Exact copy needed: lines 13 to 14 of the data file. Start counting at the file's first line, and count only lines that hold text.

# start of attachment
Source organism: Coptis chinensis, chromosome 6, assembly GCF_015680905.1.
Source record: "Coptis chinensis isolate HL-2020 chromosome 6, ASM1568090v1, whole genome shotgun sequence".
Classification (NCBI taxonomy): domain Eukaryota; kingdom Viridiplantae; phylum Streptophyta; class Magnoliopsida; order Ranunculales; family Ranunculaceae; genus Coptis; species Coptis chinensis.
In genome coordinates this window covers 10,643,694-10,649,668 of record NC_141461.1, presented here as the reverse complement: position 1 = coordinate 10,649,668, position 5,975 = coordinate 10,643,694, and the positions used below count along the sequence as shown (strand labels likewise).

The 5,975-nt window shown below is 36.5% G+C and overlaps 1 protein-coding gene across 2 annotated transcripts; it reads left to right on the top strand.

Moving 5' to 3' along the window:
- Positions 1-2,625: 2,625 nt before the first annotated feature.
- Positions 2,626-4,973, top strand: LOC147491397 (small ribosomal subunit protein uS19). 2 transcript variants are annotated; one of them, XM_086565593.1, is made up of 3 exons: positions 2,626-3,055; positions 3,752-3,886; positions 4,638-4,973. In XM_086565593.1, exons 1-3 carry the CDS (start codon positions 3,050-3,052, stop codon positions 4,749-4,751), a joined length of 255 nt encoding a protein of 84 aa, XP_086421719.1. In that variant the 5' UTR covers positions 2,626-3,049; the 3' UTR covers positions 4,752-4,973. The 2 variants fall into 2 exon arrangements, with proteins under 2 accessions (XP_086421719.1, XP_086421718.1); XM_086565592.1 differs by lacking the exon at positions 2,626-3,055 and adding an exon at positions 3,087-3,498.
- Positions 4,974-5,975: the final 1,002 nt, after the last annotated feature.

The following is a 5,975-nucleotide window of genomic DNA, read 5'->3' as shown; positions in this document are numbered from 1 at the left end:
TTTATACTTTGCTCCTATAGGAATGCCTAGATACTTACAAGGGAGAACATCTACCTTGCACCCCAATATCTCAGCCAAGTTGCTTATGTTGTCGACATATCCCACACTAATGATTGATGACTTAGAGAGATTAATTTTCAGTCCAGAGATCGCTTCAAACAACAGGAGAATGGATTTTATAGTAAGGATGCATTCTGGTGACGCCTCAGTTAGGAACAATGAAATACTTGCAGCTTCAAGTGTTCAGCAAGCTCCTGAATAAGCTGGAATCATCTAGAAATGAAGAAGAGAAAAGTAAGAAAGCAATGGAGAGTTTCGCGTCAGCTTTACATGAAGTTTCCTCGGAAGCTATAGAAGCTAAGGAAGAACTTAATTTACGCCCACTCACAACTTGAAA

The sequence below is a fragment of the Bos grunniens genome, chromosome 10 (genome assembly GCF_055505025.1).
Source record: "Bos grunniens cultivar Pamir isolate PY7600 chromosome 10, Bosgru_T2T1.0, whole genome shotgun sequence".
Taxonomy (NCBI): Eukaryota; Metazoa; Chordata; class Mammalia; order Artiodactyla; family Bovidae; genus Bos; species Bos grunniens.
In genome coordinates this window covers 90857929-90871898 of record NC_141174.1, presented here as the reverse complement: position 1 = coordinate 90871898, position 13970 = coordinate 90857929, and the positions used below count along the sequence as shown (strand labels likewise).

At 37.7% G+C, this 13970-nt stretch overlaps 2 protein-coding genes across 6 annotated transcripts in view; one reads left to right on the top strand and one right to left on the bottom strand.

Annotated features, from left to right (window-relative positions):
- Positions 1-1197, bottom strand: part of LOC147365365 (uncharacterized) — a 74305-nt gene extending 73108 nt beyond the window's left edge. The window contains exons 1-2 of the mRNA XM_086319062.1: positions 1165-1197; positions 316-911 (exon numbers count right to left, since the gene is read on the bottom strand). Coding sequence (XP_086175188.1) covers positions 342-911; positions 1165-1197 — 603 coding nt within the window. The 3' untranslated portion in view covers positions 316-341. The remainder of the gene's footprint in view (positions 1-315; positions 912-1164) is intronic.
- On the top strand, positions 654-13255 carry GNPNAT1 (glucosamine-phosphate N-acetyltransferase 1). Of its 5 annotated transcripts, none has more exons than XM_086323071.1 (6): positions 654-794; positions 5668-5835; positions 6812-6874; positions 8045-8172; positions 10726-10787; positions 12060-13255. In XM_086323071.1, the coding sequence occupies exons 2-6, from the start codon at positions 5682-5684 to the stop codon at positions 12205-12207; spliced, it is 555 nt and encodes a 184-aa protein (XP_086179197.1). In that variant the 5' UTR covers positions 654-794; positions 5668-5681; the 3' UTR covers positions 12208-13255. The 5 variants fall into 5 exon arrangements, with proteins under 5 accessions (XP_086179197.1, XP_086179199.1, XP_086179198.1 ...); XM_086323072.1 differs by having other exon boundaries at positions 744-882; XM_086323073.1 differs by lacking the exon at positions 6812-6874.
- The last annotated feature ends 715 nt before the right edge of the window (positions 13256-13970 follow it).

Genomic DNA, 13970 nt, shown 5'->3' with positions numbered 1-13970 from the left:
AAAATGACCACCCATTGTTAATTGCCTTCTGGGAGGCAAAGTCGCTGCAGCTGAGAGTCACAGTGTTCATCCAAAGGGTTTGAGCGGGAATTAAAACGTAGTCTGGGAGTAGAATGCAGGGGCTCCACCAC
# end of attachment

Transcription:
Source record: "Bos grunniens cultivar Pamir isolate PY7600 chromosome 10, Bosgru_T2T1.0, whole genome shotgun sequence".
Taxonomy (NCBI): Eukaryota; Metazoa; Chordata; class Mammalia; order Artiodactyla; family Bovidae; genus Bos; species Bos grunniens.